The Department of Labor issued 762 pages of regulations covering the FMLA. . As expected, 2009 will be a busy year for Human Resources Professionals because of compliance and legislative changes. The following is a brief summary of the regulatory changes:
Military Caregiver Leave: Implements the expanded FMLA protections for family members caring for a covered service member with a serious injury or illness incurred in the line of duty on active duty. These family members are able to take up to 26 workweeks of leave in a 12-month period.
Leave for Qualifying Exigencies for Families of National Guard and Reserves: The expanded FMLA protections allow families of National Guard and Reserve personnel on active duty to take FMLA job-protected leave to manage their affairs — "qualifying exigencies." The rule defines "qualifying exigencies" as: (1) short-notice deployment (2) military events and related activities (3) childcare and school activities (4) financial and legal arrangements (5) counseling (6) rest and recuperation (7) post-deployment activities and (8) additional activities where the employer and employee agree to the leave.
The Ragsdale Decision/Penalties: The updated rule contains technical changes to be consistent with the U.S. Supreme Court’s decision in Ragsdale v. Wolverine World Wide Inc. The court ruled that the regulation’s so-called "categorical" penalty (requiring an employer to provide 12 additional weeks of FMLA-protected leave after the employee had already taken 30 weeks of leave) was inconsistent with the statutory limit of only 12 weeks of FMLA leave and contrary to the law’s remedial requirement that an employee demonstrate individual harm. The new rule removes these penalties and clarifies that if an employee suffers individual harm because the employer did not follow the notification rules, the employer may be liable for the leave and penalties.
Waiver of Rights: Employees may voluntarily settle their FMLA claims without court or DOL approval. However, prospective waivers of FMLA rights are prohibited.
Serious Health Condition: The six individual definitions of "serious health condition," are continued with guidance on their implementation. First, the rules clarify that if an employee is taking leave involving more than three consecutive calendar days of incapacity plus two visits to a health care provider, the two visits must occur within 30 days of the period of incapacity. Second, they define "periodic visits to a health care provider" for chronic serious health conditions as at least two visits to a health care provider per year.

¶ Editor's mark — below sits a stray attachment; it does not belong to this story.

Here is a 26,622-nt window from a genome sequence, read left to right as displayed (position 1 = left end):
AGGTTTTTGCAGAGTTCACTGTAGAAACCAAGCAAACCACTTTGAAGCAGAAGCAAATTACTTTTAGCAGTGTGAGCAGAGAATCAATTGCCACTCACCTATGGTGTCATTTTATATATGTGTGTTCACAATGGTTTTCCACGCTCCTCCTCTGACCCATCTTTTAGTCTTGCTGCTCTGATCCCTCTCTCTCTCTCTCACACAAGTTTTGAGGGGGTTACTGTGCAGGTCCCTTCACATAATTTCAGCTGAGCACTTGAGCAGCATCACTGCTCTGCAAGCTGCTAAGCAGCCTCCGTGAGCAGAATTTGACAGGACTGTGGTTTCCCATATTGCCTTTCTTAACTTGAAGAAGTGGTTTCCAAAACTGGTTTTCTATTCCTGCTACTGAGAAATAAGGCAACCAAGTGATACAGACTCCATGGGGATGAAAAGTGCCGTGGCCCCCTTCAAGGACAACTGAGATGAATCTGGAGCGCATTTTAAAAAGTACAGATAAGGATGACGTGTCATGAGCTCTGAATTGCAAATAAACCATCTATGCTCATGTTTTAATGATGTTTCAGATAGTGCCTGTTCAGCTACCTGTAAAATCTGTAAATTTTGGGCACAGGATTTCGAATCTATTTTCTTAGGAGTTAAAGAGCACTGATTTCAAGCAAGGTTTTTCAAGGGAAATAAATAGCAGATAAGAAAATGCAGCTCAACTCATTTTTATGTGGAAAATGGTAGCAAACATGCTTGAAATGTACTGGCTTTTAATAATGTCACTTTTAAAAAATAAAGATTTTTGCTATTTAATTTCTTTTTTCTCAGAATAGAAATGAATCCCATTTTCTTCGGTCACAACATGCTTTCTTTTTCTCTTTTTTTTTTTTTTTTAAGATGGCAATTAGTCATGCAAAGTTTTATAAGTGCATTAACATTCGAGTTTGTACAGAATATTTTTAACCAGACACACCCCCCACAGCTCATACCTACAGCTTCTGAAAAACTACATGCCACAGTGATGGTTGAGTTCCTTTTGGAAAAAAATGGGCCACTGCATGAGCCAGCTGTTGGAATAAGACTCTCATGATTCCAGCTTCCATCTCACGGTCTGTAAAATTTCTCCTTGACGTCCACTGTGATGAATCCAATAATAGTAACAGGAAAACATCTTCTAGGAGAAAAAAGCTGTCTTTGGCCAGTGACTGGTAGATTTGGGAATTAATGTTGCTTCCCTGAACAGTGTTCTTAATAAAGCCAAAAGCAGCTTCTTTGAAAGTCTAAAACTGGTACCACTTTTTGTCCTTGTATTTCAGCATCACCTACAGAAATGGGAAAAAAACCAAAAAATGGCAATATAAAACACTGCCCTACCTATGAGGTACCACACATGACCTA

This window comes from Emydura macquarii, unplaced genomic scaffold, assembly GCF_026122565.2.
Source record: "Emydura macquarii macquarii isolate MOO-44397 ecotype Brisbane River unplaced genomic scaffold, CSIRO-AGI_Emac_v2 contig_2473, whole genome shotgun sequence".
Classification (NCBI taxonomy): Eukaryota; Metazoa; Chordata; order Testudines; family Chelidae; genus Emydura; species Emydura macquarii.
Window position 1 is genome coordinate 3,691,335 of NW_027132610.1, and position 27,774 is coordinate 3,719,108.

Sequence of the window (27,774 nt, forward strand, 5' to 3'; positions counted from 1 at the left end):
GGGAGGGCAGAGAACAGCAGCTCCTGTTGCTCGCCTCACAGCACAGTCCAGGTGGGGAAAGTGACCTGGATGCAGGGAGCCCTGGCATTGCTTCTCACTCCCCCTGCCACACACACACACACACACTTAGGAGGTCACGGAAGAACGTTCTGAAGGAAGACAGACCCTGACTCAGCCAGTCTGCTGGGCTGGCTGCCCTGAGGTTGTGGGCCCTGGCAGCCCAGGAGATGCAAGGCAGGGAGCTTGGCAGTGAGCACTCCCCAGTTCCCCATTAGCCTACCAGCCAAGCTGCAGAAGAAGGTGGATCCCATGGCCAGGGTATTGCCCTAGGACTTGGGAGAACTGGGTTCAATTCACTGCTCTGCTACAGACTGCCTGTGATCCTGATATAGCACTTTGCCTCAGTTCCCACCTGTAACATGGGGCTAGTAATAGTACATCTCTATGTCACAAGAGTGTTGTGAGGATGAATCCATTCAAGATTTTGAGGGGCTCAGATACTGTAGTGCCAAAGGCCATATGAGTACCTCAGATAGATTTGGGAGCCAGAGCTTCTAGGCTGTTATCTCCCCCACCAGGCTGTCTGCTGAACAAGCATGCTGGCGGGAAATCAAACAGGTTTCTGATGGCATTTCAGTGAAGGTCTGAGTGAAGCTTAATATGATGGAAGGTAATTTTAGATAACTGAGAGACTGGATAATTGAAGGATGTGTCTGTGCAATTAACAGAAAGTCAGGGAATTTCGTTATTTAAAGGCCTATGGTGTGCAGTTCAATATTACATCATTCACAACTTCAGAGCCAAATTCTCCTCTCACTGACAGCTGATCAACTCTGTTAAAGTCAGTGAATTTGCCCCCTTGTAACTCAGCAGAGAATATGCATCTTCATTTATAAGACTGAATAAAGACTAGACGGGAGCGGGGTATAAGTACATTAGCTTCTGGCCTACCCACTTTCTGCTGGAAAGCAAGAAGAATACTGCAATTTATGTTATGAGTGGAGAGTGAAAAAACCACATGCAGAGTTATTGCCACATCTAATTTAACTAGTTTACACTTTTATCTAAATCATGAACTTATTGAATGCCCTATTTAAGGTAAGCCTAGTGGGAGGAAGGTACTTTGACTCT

Light Duty: Time spent in "light duty" work does not count against an employee’s FMLA leave entitlement, and the employee’s right to job restoration is held in abeyance during the light duty period. If an employee is voluntarily doing light duty work, he or she is not on FMLA leave.
Perfect Attendance Awards: Companies need not grant a "perfect attendance" award to an employee who does not have perfect attendance because he or she took FMLA leave — but only if the employer treats employees taking non-FMLA leave in an identical way.
Employer Notice Obligations: All employer notice requirements into a "one-stop" section of the regulations to clear up some conflicting provisions and time periods. Further, the final rule clarifies and strengthens the employer notice requirements to employees in order that employers will better inform employees about their FMLA rights and obligations, and allow for a smoother exchange of information between employers and employees.
Employee Notice: Employee must follow the employer’s normal and customary call-in procedures, unless there are unusual circumstances. The final rule modifies the current provision that had been interpreted to allow some employees to notify their employers of their need for FMLA leave up to two full business days after an absence, even if they could provide notice sooner.
Medical Certification Process (Content and Clarification): The rule limits who may contact the health care provider and bans an employee’s direct supervisor from making the contact. The rule address the requirements of HIPAA’s medical privacy rule to communications between employers and employees’ health care providers.